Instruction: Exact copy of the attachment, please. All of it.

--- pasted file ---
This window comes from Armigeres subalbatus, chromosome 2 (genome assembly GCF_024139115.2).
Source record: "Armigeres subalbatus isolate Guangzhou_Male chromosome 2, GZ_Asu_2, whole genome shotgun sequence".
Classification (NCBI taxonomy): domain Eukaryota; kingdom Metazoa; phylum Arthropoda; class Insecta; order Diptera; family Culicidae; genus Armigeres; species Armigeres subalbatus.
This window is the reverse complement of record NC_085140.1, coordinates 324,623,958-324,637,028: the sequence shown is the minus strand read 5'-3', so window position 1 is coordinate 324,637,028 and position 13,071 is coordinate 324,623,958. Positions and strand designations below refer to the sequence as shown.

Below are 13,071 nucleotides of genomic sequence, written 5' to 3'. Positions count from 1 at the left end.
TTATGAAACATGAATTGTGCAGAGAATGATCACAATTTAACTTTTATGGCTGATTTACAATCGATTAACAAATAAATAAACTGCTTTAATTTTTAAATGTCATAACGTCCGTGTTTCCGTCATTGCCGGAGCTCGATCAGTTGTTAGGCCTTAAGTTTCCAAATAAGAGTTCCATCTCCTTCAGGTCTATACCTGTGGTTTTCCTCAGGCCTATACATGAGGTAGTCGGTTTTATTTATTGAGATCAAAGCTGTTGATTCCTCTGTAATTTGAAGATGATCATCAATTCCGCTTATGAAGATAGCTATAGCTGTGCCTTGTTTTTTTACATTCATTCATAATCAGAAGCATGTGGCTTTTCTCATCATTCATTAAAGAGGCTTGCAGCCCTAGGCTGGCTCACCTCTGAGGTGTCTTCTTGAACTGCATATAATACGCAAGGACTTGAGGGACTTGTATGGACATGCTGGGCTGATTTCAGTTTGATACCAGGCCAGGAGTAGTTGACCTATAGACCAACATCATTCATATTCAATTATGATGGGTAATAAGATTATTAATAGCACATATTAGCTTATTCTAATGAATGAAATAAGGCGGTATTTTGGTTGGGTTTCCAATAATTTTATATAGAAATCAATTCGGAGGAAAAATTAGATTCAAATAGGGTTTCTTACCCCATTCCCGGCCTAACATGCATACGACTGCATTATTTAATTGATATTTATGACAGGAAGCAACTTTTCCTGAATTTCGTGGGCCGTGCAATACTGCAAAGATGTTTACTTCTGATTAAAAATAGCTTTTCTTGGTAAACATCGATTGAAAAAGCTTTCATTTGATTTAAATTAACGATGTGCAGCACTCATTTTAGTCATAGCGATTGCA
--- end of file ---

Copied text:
This window comes from Armigeres subalbatus, chromosome 2 (genome assembly GCF_024139115.2).
Source record: "Armigeres subalbatus isolate Guangzhou_Male chromosome 2, GZ_Asu_2, whole genome shotgun sequence".
Classification (NCBI taxonomy): domain Eukaryota; kingdom Metazoa; phylum Arthropoda; class Insecta; order Diptera; family Culicidae; genus Armigeres; species Armigeres subalbatus.
This window is the reverse complement of record NC_085140.1, coordinates 324,623,958-324,637,028: the sequence shown is the minus strand read 5'-3', so window position 1 is coordinate 324,637,028 and position 13,071 is coordinate 324,623,958. Positions and strand designations below refer to the sequence as shown.

Below are 13,071 nucleotides of genomic sequence, written 5' to 3'. Positions count from 1 at the left end.
TTATGAAACATGAATTGTGCAGAGAATGATCACAATTTAACTTTTATGGCTGATTTACAATCGATTAACAAATAAATAAACTGCTTTAATTTTTAAATGTCATAACGTCCGTGTTTCCGTCATTGCCGGAGCTCGATCAGTTGTTAGGCCTTAAGTTTCCAAATAAGAGTTCCATCTCCTTCAGGTCTATACCTGTGGTTTTCCTCAGGCCTATACATGAGGTAGTCGGTTTTATTTATTGAGATCAAAGCTGTTGATTCCTCTGTAATTTGAAGATGATCATCAATTCCGCTTATGAAGATAGCTATAGCTGTGCCTTGTTTTTTTACATTCATTCATAATCAGAAGCATGTGGCTTTTCTCATCATTCATTAAAGAGGCTTGCAGCCCTAGGCTGGCTCACCTCTGAGGTGTCTTCTTGAACTGCATATAATACGCAAGGACTTGAGGGACTTGTATGGACATGCTGGGCTGATTTCAGTTTGATACCAGGCCAGGAGTAGTTGACCTATAGACCAACATCATTCATATTCAATTATGATGGGTAATAAGATTATTAATAGCACATATTAGCTTATTCTAATGAATGAAATAAGGCGGTATTTTGGTTGGGTTTCCAATAATTTTATATAGAAATCAATTCGGAGGAAAAATTAGATTCAAATAGGGTTTCTTACCCCATTCCCGGCCTAACATGCATACGACTGCATTATTTAATTGATATTTATGACAGGAAGCAACTTTTCCTGAATTTCGTGGGCCGTGCAATACTGCAAAGATGTTTACTTCTGATTAAAAATAGCTTTTCTTGGTAAACATCGATTGAAAAAGCTTTCATTTGATTTAAATTAACGATGTGCAGCACTCATTTTAGTCATAGCGATTGCA